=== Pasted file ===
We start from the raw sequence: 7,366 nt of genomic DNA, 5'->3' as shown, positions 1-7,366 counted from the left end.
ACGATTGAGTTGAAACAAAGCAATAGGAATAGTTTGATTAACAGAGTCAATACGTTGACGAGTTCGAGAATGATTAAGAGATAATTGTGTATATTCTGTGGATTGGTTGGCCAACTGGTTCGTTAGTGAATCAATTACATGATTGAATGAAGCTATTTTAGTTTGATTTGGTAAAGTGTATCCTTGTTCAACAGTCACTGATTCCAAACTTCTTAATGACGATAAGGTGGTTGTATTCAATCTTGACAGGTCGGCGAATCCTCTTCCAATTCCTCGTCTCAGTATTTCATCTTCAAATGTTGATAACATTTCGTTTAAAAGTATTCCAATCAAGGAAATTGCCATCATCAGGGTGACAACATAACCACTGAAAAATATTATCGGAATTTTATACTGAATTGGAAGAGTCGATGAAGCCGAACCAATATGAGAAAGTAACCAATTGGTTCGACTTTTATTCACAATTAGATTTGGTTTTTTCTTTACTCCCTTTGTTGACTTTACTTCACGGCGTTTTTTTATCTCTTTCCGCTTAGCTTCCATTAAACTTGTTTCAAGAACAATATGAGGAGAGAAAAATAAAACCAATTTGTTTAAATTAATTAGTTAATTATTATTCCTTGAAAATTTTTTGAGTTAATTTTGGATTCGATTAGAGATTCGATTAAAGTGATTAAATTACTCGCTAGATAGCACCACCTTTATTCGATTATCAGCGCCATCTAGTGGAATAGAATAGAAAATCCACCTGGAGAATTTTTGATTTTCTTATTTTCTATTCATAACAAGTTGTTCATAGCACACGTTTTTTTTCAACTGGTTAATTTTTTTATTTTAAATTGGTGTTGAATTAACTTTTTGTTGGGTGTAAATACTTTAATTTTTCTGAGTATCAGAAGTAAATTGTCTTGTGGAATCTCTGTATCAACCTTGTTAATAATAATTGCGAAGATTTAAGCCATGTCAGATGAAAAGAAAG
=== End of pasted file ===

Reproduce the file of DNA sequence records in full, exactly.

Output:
We start from the raw sequence: 7,366 nt of genomic DNA, 5'->3' as shown, positions 1-7,366 counted from the left end.
ACGATTGAGTTGAAACAAAGCAATAGGAATAGTTTGATTAACAGAGTCAATACGTTGACGAGTTCGAGAATGATTAAGAGATAATTGTGTATATTCTGTGGATTGGTTGGCCAACTGGTTCGTTAGTGAATCAATTACATGATTGAATGAAGCTATTTTAGTTTGATTTGGTAAAGTGTATCCTTGTTCAACAGTCACTGATTCCAAACTTCTTAATGACGATAAGGTGGTTGTATTCAATCTTGACAGGTCGGCGAATCCTCTTCCAATTCCTCGTCTCAGTATTTCATCTTCAAATGTTGATAACATTTCGTTTAAAAGTATTCCAATCAAGGAAATTGCCATCATCAGGGTGACAACATAACCACTGAAAAATATTATCGGAATTTTATACTGAATTGGAAGAGTCGATGAAGCCGAACCAATATGAGAAAGTAACCAATTGGTTCGACTTTTATTCACAATTAGATTTGGTTTTTTCTTTACTCCCTTTGTTGACTTTACTTCACGGCGTTTTTTTATCTCTTTCCGCTTAGCTTCCATTAAACTTGTTTCAAGAACAATATGAGGAGAGAAAAATAAAACCAATTTGTTTAAATTAATTAGTTAATTATTATTCCTTGAAAATTTTTTGAGTTAATTTTGGATTCGATTAGAGATTCGATTAAAGTGATTAAATTACTCGCTAGATAGCACCACCTTTATTCGATTATCAGCGCCATCTAGTGGAATAGAATAGAAAATCCACCTGGAGAATTTTTGATTTTCTTATTTTCTATTCATAACAAGTTGTTCATAGCACACGTTTTTTTTCAACTGGTTAATTTTTTTATTTTAAATTGGTGTTGAATTAACTTTTTGTTGGGTGTAAATACTTTAATTTTTCTGAGTATCAGAAGTAAATTGTCTTGTGGAATCTCTGTATCAACCTTGTTAATAATAATTGCGAAGATTTAAGCCATGTCAGATGAAAAGAAAG